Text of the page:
Wireless payphone 12 receives signals transmitted from base station 14 and extracts the steady state signals therefrom. From the steady state signals, the payphone calculates the amount of charges incurred during the telephone call as a function of time. To this end, wireless payphone 12 preferably includes a clock or other timing device. Initially, wireless payphone 12 calculates the total amount of charges incurred from the initiation of the telephone call and deducts that amount from the amount of money, or other monetary credit, initially received by the payphone. Display 22 is updated to reflect the remaining amount of money. As the telephone call proceeds, wireless payphone 12 periodically deducts amounts of money from the remaining amount of money in accordance with the amount of time spent and the steady state billing rate. The amount of monetary credit displayed in the alpha-numeric display is updated accordingly. Wireless payphone 12 also monitors received signals to determine if a new steady state signal is received representative of a new steady state billing rate. If so, wireless payphone 12 thereafter calculates additional charges using the new steady state billing rate value. If the new rate is higher than the old rate, then the display will reveal to the user that charges are being incurred more quickly. As the amount of remaining money or credit is depleted, wireless payphone 12 may notify the user that the telephone call is about to be automatically terminated. This may be performed by, for example, superimposing an audio tone over the voice conversation or by providing a special alpha-numeric string within display 22. In any case, either the user ends the telephone call, adds additional money or monetary credit, or allows the telephone call to be automatically terminated.
Thus, during the telephone call wireless payphone 12 receives only an occasional steady state billing rate signal. Indeed, if the billing rate of external system 18 does not change during the telephone call, then wireless payphone 12 will receive only a single steady state billing rate signal. An additional signal is only received if the billing rate changes, such as can occur during a transition from off-peak to on-peak hours. Hence, only one or two steady state signals are received during the telephone call. This is in contrast with conventional payphone systems which receive each of the periodic metering pulses. Accordingly, considerable bandwidth is saved within the transmission system by greatly limiting the number of signals that need to be transmitted. The reduction in bandwidth consumption is advantageous within wireless systems, and particularly within wireless local loop systems, wherein the available bandwidth is already limited by other constraints including the need to transmit command and control signals as well as the voice signals.
In the arrangement thus far described, mobile switching center 16 determines the steady state billing rate before transmitting any billing information signals to wireless payphone 12. In an alternative arrangement, mobile switching center 16 initially transmits metering pulse signals to wireless payphone 12 until the steady state rate can be determined. Then, mobile switching center 16 transmits the steady state signal and terminates transmission of metering pulse signals. An exemplary resulting pulse sequence 70 is illustrated in FIG. 4. Initially, a few periodic metering pulse signals 72 are forwarded to wireless payphone 12. Then, once the billing rate has been determined, a single steady state billing rate signal 74 of the type described above is transmitted. Following a transition point 76 to a new billing rate, mobile switching center 16 again transmits some periodic metering pulse signals 72 until the new billing rate is reliably determined, then mobile switching center 16 transmits another steady state billing rate signal 76.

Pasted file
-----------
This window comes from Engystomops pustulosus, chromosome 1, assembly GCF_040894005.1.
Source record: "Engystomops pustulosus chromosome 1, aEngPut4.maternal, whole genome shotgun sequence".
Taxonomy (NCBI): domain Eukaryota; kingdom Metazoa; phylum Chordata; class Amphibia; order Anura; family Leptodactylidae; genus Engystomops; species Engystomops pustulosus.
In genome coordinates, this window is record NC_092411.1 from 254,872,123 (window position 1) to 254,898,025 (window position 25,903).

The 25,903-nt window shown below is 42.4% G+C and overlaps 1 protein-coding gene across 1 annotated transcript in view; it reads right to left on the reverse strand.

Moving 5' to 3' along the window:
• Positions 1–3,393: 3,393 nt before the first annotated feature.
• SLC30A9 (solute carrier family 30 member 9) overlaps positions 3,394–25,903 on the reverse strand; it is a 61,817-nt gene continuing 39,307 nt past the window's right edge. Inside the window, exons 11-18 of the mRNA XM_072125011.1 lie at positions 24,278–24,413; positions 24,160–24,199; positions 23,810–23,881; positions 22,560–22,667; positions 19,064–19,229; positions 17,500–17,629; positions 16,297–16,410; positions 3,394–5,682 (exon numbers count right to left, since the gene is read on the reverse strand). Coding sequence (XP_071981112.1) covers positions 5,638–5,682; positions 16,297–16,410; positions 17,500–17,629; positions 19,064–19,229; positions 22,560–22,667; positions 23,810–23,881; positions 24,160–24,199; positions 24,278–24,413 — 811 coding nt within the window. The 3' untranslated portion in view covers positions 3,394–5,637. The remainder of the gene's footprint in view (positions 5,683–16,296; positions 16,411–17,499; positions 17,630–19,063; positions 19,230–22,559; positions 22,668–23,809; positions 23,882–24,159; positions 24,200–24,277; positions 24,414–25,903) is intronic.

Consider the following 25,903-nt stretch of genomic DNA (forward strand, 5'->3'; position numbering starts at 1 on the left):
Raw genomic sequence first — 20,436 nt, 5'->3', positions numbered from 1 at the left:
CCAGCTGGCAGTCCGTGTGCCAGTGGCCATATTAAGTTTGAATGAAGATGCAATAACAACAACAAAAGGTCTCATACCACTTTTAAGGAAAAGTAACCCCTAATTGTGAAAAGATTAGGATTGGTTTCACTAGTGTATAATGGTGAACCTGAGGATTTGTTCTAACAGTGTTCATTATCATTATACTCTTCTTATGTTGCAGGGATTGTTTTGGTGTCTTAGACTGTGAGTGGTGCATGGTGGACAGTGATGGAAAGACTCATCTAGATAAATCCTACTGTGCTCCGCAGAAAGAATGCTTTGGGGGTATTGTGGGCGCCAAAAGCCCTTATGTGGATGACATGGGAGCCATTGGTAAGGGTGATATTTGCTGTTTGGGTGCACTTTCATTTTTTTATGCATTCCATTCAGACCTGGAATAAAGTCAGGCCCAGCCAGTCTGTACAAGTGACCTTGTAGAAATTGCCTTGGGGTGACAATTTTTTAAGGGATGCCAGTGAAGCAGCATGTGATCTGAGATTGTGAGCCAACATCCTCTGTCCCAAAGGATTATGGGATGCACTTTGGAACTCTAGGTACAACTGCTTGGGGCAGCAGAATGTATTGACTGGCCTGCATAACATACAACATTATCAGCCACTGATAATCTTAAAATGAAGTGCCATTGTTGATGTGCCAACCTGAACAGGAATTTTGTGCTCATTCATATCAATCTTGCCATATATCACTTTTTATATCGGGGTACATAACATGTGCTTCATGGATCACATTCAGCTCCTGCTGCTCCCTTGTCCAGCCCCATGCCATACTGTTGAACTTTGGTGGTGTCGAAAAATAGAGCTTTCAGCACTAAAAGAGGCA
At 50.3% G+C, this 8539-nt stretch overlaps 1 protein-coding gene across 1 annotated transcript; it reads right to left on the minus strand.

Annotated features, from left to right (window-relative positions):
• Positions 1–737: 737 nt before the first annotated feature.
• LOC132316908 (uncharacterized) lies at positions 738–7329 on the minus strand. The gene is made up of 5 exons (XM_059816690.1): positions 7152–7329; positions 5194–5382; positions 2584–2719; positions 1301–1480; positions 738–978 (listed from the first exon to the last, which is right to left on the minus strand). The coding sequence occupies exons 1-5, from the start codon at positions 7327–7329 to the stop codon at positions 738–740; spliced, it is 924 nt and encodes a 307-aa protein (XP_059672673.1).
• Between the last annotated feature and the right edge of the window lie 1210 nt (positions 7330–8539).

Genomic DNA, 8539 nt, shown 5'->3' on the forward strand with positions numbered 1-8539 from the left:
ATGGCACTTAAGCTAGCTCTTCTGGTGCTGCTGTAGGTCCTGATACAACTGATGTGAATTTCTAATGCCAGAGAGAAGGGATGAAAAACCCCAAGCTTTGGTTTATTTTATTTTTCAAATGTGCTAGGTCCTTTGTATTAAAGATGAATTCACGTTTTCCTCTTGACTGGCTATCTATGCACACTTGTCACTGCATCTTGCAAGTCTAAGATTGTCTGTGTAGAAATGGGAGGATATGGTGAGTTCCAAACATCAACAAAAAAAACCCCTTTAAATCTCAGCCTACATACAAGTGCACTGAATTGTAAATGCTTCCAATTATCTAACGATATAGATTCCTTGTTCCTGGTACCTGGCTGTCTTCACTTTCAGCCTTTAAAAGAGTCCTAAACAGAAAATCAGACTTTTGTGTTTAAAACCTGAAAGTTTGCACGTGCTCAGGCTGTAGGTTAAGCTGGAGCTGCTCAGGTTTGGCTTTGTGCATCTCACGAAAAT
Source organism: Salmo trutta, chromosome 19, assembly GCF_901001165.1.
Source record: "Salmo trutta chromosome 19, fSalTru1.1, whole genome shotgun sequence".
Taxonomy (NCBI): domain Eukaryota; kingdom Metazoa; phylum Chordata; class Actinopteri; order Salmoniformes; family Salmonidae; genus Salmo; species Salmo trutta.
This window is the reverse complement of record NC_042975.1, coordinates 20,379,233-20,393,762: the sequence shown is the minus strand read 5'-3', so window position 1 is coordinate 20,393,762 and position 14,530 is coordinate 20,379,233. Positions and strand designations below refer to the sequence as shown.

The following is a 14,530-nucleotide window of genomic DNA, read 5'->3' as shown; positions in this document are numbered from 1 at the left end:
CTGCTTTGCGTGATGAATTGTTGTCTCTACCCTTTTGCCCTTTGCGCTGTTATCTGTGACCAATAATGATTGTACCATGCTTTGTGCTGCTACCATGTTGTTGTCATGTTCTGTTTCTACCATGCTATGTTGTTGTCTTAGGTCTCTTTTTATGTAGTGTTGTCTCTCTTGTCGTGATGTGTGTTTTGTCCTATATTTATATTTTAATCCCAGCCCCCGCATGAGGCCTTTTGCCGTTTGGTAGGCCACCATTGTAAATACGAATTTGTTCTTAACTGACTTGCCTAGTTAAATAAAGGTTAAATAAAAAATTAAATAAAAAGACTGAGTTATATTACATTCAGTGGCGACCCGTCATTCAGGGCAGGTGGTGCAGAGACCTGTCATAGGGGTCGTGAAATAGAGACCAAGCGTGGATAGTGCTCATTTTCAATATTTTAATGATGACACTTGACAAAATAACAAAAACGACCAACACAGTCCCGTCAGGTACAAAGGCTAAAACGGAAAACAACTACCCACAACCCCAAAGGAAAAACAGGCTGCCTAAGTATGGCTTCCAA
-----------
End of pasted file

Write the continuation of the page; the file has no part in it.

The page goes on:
In the alternative arrangement, wireless payphone 12 is configured to calculate incurred charges both from periodic pulses and from steady state signals. Wireless payphone 12 merely switches from one calculation technique to the other upon detection of the reception of a steady state billing rate signal. Wireless payphone 12 switches to the metering pulse calculation method once an additional metering pulse signal is received.
The metering pulse signal 72 of FIG. 4 need not be tone signals identical to the tone signals of pulses received from external system 18. Indeed, depending upon constraints of the wireless system, it may not be possible or desirable to transmit tone metering pulses. In the exemplary implementation, mobile switching center 16 generates digitally encoded signals to represent the pulses. The signals are similar to the digitally encoded steady state signals but are encoded with a different bit pattern to identify the signals as discrete pulses rather than as steady state billing rate values. As can be appreciated, a wide range of encoding techniques may be employed.